Panel Recommends Transferring Watershed Land for Parks
By Jared Paben, The Bellingham Herald, Wash.
Aug. 5–Transferring 8,400 acres in the Lake Whatcom watershed to Whatcom County for parks would help protect Bellingham’s drinking-water source and give the community a unique park, a panel has said.
The recommendation came from a panel County Executive Pete Kremen created to study the proposed transfer of state Department of Natural Resources-managed land to the county for parks. Under state law, counties can ask to transfer some DNR-managed lands to counties for parks purposes without having to buy the land.
“I think that we all agree that commercial forestry in the watershed is not the major cause of deteriorating water quality,” wrote panel member Rand Jack, also a Whatcom Land Trust board member. “However, it is hard to imagine that a maturing, intact forest would not better buffer the lake and control erosion and phosphorous loading than an actively managed commercial forest with regular harvesting, road work and forestry operations.”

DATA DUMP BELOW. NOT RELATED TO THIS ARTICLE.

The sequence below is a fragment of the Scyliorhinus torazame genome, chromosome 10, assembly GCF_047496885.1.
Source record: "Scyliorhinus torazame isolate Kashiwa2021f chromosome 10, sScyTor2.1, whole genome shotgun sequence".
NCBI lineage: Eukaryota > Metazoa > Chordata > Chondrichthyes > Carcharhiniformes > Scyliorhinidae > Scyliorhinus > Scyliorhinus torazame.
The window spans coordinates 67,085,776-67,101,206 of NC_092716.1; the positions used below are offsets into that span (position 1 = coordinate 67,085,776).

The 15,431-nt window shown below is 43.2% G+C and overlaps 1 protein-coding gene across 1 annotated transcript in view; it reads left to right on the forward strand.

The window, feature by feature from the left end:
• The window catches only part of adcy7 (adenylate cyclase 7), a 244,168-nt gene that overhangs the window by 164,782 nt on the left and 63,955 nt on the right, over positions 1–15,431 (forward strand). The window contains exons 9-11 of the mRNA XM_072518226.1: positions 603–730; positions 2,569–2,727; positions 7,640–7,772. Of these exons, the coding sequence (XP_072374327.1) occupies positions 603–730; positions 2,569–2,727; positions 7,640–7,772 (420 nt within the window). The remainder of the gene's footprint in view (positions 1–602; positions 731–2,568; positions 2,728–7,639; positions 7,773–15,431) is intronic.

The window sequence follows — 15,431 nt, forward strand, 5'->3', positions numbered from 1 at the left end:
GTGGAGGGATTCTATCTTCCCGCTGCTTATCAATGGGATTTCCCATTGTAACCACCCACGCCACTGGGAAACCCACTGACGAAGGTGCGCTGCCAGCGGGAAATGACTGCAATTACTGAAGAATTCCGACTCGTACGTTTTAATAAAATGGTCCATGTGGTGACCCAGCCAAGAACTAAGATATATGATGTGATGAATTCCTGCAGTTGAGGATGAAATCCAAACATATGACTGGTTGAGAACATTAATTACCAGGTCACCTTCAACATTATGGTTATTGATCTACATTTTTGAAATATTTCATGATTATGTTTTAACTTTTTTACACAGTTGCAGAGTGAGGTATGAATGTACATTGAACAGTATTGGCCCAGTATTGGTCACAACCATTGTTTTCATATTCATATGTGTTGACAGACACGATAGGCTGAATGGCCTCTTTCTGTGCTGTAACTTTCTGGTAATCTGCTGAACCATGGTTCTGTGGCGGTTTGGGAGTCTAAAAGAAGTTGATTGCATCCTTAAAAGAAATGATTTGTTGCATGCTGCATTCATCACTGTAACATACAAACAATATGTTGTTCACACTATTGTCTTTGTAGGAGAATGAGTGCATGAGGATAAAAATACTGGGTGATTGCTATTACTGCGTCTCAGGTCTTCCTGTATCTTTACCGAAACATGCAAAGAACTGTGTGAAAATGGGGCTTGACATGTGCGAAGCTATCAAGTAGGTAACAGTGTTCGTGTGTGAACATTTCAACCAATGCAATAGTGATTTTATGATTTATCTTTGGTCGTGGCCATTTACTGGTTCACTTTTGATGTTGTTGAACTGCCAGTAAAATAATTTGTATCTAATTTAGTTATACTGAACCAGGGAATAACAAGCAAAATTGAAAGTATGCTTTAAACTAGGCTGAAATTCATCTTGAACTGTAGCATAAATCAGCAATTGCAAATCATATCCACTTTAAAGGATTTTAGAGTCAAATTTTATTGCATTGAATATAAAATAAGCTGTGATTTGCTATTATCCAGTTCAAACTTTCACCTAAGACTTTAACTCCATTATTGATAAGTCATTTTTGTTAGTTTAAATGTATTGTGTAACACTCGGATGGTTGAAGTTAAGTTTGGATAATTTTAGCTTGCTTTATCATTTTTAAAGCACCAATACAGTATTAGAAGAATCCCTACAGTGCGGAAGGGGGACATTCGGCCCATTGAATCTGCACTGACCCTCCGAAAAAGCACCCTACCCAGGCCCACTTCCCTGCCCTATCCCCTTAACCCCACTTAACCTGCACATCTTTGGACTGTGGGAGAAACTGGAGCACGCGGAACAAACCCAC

The panel approved of the plan with an 8-3 vote. Some panel members weren’t convinced the transfer would help reverse the deterioration of the quality of the lake’s water, source of drinking water in the Bellingham area. Strict logging rules are already in place, and taking over the land would result in major costs to county taxpayers, as well as liabilities if a disaster were to occur, states a dissenting opinion submitted by panel member Tom Westergreen.
“Forest management is not a significant water quality issue for Lake Whatcom, especially when compared to expanding urbanization,” wrote Westergreen, log manager at Great Western Lumber Co. “The preserving of watershed forests is just the easier, more politically expedient option rather than dealing with the real issues at Lake Whatcom.”
The panel’s majority conditioned its recommendation on Whatcom County abiding by strict management conditions, placing land-use rights in trust and making efforts to compensate the Mount Baker School District for lost timber sales revenues.
DNR takes a cut of the timber sales and gives the rest to local governments and districts.
A loss of $187,000 a year to the Mount Baker School District is why Russ Pfeiffer-Hoyt, a panel member and school district board member, voted against it. The majority recommendation states the county should “make every effort” to compensate the district, but Pfeiffer-Hoyt wrote that it should be a requirement instead.
On Monday, Aug. 4, Bellingham staff briefed the City Council, which intends to provide a recommendation to the Whatcom County Council.
The County Council will consider the proposal in September.
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